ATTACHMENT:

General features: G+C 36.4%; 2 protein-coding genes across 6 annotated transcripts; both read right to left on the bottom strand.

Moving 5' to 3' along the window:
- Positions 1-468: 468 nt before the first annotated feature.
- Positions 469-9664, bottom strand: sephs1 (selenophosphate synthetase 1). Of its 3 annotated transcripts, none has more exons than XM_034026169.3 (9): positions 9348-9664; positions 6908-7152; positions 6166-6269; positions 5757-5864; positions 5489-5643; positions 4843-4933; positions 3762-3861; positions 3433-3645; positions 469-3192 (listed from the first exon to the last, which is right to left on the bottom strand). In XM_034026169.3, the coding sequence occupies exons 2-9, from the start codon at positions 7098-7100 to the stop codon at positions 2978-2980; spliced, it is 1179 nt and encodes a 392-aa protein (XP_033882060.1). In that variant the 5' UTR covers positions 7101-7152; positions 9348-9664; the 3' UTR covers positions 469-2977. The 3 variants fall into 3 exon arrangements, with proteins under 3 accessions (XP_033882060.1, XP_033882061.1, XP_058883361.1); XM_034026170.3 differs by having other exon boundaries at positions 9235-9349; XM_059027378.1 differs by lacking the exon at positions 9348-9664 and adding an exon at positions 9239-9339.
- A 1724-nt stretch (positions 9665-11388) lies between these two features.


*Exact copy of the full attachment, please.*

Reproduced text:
General features: G+C 36.4%; 2 protein-coding genes across 6 annotated transcripts; both read right to left on the bottom strand.

Moving 5' to 3' along the window:
- Positions 1-468: 468 nt before the first annotated feature.
- Positions 469-9664, bottom strand: sephs1 (selenophosphate synthetase 1). Of its 3 annotated transcripts, none has more exons than XM_034026169.3 (9): positions 9348-9664; positions 6908-7152; positions 6166-6269; positions 5757-5864; positions 5489-5643; positions 4843-4933; positions 3762-3861; positions 3433-3645; positions 469-3192 (listed from the first exon to the last, which is right to left on the bottom strand). In XM_034026169.3, the coding sequence occupies exons 2-9, from the start codon at positions 7098-7100 to the stop codon at positions 2978-2980; spliced, it is 1179 nt and encodes a 392-aa protein (XP_033882060.1). In that variant the 5' UTR covers positions 7101-7152; positions 9348-9664; the 3' UTR covers positions 469-2977. The 3 variants fall into 3 exon arrangements, with proteins under 3 accessions (XP_033882060.1, XP_033882061.1, XP_058883361.1); XM_034026170.3 differs by having other exon boundaries at positions 9235-9349; XM_059027378.1 differs by lacking the exon at positions 9348-9664 and adding an exon at positions 9239-9339.
- A 1724-nt stretch (positions 9665-11388) lies between these two features.